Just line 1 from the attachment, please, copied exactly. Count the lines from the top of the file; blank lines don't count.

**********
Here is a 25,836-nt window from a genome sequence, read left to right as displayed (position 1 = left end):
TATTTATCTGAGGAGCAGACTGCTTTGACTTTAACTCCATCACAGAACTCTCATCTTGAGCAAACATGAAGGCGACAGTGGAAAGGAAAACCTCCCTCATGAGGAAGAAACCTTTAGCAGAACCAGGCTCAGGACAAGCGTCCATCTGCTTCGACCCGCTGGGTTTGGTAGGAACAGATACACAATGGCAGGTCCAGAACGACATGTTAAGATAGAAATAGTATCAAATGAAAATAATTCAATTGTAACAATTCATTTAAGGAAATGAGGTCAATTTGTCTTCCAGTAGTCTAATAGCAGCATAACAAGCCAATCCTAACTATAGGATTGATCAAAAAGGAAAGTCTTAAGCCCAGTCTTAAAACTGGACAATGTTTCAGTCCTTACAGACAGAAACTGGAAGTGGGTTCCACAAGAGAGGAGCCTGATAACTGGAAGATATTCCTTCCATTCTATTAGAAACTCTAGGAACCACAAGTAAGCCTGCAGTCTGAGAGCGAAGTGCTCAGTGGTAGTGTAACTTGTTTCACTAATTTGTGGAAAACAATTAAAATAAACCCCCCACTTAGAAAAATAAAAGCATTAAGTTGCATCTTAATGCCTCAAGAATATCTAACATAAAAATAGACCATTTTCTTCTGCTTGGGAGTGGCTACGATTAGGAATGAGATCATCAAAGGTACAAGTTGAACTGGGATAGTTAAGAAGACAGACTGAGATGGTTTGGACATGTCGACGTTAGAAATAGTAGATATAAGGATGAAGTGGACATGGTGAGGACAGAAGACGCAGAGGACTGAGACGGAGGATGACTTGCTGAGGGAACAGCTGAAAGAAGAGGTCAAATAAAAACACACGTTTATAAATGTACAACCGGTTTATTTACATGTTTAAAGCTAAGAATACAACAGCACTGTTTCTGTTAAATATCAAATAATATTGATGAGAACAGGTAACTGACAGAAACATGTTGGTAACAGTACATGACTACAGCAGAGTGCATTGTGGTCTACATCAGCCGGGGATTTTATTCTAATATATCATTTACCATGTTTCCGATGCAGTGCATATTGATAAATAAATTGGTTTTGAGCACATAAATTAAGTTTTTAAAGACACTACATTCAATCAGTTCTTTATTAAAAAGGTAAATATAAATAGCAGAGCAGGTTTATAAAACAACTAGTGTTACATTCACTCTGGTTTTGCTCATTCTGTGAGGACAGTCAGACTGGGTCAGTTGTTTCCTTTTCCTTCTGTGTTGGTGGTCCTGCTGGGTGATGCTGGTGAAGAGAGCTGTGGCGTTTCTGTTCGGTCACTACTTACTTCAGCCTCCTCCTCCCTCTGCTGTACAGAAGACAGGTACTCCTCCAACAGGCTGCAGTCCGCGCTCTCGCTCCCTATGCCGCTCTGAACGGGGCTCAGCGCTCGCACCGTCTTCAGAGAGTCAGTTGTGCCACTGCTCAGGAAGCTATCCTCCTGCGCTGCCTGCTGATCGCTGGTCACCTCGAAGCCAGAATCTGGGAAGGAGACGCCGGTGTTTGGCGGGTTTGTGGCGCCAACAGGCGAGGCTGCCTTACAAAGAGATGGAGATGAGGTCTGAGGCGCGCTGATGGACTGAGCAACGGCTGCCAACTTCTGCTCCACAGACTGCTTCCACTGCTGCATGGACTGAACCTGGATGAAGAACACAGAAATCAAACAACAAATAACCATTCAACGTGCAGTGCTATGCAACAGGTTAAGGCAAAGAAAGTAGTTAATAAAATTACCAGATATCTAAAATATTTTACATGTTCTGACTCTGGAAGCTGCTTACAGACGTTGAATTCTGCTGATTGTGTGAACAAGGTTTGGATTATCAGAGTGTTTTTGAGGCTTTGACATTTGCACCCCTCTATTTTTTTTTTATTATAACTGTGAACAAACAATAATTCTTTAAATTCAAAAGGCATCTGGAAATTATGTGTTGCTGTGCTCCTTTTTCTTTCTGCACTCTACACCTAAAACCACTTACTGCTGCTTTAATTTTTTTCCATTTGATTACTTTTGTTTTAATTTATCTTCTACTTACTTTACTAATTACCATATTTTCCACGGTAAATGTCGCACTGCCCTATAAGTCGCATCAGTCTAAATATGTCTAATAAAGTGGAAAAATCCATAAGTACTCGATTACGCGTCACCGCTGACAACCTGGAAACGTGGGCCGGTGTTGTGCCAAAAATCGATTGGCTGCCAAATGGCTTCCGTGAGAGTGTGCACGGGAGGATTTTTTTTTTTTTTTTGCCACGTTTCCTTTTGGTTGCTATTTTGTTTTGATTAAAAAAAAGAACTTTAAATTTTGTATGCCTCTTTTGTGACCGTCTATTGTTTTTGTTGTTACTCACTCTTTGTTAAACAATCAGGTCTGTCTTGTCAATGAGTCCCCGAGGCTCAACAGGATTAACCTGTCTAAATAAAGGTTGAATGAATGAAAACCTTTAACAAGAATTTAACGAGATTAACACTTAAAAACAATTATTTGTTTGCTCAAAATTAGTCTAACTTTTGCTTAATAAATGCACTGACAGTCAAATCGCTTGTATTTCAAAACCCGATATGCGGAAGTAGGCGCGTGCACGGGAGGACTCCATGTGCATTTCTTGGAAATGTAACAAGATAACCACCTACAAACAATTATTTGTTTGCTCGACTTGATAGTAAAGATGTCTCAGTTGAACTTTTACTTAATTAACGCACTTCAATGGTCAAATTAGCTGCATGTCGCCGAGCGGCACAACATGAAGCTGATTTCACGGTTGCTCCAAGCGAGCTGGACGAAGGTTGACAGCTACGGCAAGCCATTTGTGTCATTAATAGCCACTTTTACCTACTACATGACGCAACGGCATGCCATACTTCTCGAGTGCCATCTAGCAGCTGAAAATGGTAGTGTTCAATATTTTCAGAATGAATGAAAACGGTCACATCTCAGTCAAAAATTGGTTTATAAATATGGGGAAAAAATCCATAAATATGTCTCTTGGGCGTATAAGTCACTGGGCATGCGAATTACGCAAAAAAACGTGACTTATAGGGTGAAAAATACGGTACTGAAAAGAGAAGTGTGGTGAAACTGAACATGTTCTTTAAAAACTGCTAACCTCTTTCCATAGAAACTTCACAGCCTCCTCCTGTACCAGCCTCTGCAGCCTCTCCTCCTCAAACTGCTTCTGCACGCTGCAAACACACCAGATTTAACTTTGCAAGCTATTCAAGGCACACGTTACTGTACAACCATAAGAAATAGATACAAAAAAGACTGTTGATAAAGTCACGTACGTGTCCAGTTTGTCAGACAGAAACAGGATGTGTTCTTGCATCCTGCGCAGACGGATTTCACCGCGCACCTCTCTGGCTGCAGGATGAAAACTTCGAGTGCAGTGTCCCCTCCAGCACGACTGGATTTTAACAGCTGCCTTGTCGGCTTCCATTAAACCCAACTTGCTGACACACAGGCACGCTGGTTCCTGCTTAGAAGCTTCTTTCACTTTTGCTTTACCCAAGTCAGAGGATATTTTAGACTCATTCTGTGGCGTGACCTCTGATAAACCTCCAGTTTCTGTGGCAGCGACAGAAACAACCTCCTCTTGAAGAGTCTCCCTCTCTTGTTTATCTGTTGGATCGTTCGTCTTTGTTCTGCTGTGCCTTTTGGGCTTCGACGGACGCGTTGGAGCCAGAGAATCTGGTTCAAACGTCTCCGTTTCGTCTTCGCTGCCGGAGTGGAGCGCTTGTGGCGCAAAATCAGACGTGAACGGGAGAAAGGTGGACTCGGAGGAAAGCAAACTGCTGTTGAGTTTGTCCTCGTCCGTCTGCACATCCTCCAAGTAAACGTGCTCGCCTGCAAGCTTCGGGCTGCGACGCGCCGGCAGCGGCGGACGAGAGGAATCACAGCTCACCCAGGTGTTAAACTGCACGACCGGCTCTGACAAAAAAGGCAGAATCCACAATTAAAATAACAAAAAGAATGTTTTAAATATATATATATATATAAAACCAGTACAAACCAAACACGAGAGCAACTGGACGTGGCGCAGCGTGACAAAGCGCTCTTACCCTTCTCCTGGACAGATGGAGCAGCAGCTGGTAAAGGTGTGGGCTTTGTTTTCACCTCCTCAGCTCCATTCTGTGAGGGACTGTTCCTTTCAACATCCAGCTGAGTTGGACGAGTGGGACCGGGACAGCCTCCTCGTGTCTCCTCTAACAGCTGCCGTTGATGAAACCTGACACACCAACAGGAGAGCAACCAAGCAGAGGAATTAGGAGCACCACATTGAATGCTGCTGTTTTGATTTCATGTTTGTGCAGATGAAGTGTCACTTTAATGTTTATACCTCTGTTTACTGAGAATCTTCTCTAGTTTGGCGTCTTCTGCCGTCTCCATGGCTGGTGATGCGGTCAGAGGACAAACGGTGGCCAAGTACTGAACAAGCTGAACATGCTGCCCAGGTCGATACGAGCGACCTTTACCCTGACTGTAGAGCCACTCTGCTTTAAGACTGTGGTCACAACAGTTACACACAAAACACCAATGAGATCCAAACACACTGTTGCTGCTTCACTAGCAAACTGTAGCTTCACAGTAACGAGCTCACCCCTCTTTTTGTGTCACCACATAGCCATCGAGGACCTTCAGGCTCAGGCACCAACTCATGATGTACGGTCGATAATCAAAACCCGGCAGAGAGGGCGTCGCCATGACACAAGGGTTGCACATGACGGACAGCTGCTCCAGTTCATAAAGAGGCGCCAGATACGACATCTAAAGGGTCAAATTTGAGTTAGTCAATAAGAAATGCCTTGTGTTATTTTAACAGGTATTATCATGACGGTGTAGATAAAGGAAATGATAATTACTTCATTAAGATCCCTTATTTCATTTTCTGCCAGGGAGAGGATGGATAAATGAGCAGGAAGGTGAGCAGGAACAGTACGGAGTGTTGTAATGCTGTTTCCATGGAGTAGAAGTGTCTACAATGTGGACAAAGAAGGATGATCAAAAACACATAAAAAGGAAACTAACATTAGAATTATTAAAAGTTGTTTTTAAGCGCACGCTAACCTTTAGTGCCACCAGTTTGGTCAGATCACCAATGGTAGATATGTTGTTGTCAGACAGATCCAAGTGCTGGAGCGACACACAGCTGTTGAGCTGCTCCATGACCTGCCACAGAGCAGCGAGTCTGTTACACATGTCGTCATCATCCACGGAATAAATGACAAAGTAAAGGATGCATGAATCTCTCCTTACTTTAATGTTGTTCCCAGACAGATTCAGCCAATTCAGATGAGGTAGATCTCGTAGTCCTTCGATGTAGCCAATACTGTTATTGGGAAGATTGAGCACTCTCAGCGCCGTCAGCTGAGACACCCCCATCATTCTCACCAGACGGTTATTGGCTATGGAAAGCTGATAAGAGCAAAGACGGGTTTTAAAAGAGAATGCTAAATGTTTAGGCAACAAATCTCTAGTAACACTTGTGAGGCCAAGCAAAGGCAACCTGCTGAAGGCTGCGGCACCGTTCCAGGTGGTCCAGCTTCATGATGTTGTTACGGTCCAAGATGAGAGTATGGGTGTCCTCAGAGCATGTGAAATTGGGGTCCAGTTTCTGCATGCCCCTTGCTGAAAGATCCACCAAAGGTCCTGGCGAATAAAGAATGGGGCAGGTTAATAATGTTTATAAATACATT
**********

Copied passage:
Here is a 25,836-nt window from a genome sequence, read left to right as displayed (position 1 = left end):